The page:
“Do Revenge”: an aesthetically pleasing train wreck

Do Revenge: an aesthetically pleasing train wreck

Miranda Ljung-Baruth, Creative Media Editor

After much anticipation, the Netflix original film “Do Revenge” came out in September. Advertised as a dark humored satire filled with raunch, raging and of course, revenge, I was expecting something along the lines of 1989 cult classic “Heathers.” In my opinion, this movie wishes it was as iconic as its inspiration. 

The movie opens with a classic party scene, thrown by resident popular girl Drea (Camila Mendes). Immediately, I noticed the incredible costuming: every character gala ready with bright colors and sequins- one girl even wearing martini glass earrings. With every attendee dripping in couture, enjoying champagne and cupcakes decorated with Drea’s face, you get the feeling this movie is following a similar path to its predecessors, “Jawbreaker” and “Heathers”: telling the story of reckless, overprivileged teens and their messy drama.

Their school, Rosehill Academy, is an incredibly elite and expensive high school which Drea is attending on scholarship. Unlike her peers, she’s raised by a single mother and is “tragically” forced to thrift her designer clothes. At the beginning, it seems like this will be a big plot point, but it’s barely mentioned again. 

After the party, Drea sends an explicit video to her boyfriend Max (Austin Abrams), golden boy at Rosehill and all-around douchebag. The next day the explicit video is all over social media leaving Drea friendless and looking to get back at him. She meets Eleanor (Maya Hawke), a slightly awkward girl who is transferring to Rosehill for senior year. Drea’s car breaks down and Eleanor offers her a ride home. Throughout the road trip the two bond and connect over their shared thirst for revenge. Eleanor is praying on the downfall of a girl, Carissa (Ava Capri), who outed her at daycamp when they were kids and spread a rumor that she was a predatory lesbian. Drea comes up with the ingenious idea that they should do each other’s revenge. No one knows they’re friends and therefore would never trace it back to them. They spend months carefully plotting and executing their plan.

The movie takes place in a saturated Miami paradise, the perfect stage for some aesthetically pleasing revenge. Even the way that they get back at Carissa, by adding shrooms to a meal she prepared for the school, is at a fabulous dinner party with the drugged cuisine served on silver platters. The outfits are always bright, shiny and eye-catching– even the school uniforms are pastel perfection.  Everything in this movie is visually beautiful, which creates a cushion for other parts of the movie that may be lacking, like the acting. While a dark teen comedy doesn’t necessarily require Oscar-worthy performances, most of these characters act as if they know they are in a movie… and not in a fun, campy way. It comes across as forced and a little cringe-worthy.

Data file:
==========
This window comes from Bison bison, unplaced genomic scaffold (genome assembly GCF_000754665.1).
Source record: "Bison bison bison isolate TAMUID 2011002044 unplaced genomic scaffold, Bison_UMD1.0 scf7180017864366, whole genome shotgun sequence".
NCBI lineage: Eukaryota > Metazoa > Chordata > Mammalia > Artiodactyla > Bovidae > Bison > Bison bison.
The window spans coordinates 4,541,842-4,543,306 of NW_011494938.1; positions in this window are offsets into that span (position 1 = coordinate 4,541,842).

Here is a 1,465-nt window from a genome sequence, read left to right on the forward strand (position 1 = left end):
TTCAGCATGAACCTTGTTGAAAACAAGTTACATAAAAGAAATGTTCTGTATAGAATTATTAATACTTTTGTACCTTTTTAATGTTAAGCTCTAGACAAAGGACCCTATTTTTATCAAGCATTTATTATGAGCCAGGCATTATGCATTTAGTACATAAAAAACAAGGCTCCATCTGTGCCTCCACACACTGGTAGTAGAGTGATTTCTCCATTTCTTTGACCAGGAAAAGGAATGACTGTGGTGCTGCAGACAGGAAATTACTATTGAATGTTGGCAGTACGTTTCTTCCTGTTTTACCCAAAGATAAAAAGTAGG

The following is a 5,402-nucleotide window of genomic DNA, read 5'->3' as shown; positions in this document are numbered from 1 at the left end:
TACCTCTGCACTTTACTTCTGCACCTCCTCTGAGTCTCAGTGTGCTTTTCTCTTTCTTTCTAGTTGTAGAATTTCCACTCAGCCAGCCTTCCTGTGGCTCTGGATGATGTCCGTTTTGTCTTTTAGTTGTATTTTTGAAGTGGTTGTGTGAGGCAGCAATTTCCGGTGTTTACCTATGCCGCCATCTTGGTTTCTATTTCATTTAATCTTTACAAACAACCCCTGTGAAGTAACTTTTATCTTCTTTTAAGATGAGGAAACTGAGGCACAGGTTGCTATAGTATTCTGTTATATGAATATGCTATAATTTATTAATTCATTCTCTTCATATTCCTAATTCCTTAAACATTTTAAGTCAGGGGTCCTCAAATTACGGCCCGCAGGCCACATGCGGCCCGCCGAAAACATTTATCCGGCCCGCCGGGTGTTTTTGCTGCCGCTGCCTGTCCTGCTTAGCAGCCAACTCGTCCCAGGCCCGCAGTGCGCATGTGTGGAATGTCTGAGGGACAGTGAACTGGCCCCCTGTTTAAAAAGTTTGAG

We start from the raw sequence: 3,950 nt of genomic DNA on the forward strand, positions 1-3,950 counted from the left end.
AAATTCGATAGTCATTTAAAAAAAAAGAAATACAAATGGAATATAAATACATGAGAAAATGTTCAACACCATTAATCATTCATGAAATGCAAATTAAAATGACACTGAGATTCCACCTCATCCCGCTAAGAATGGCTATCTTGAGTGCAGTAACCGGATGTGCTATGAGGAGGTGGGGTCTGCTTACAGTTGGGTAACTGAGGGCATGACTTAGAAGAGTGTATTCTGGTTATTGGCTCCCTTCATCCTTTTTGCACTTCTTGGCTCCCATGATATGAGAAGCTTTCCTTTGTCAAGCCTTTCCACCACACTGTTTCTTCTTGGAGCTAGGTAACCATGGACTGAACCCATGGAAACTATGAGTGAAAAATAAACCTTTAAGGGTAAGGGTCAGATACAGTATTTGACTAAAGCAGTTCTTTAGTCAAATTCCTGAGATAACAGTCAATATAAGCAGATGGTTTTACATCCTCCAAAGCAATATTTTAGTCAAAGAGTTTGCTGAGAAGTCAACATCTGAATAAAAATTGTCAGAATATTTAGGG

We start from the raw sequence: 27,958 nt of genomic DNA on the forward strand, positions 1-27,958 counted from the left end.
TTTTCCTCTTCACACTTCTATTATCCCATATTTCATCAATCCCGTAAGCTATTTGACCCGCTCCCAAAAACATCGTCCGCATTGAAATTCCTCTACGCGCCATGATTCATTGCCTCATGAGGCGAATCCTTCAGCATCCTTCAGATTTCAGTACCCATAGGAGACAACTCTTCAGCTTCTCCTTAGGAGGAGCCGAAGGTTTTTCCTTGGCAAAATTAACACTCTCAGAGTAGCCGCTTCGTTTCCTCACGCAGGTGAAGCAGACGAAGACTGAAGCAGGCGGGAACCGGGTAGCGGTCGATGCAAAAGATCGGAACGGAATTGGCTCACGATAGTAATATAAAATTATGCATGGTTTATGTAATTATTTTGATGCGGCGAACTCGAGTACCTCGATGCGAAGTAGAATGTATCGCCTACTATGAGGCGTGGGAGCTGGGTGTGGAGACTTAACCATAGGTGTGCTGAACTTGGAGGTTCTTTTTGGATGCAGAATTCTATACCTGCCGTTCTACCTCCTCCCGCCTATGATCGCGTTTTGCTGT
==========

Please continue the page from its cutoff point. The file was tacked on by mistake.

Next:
Whoever curated the soundtrack deserves a raise. From infamous songs like Hole’s “Celebrity Skin”, to newer hyperpop like “dumb dumb” by mazie- it’s amazing that every single one is a smash that matches its scene perfectly. The final scene is no exception with Drea and Eleanor scream-singing along with the chorus of the very fitting Meredith Brooks anthem “Bitch”: “I’m your hell, I’m your dream, I’m nothing in between”, an ode to our truly complicated main characters.

The movie has plenty of callbacks to other famous teen films like a romantic paintball fight that ends in a kiss a la “10 Things I Hate About You”, and a scene referencing “Mean Girls” where printed sheets of messages and texts get thrown all over the school resulting in chaos. While these easter eggs are certainly fun to try to find and add familiarity to the movie, it also gives an unoriginal feeling. For a lover of teen movies such as myself, it felt like every other scene was not only a reference to, but a carbon copy of an iconic moment we’ve all watched before. I think we can all agree that the remake can’t compete with the original. 

 With actors from extremely popular teen shows like “Stranger Things”, “Riverdale”, “Euphoria” and “Outer Banks”, I went in wondering if the movie would hold its own or just be a two hour catwalk of celebrities. Overall this film was… alright. I appreciated the aesthetics and humor, and the plot was great in theory, but overall the execution seemed dragged out (2 hour runtime anyone?) and the ending was too easy. A shiny and beautiful mess, “Do Revenge” is a modern attempt at the classic 80s-90s girl drama, and it falls short.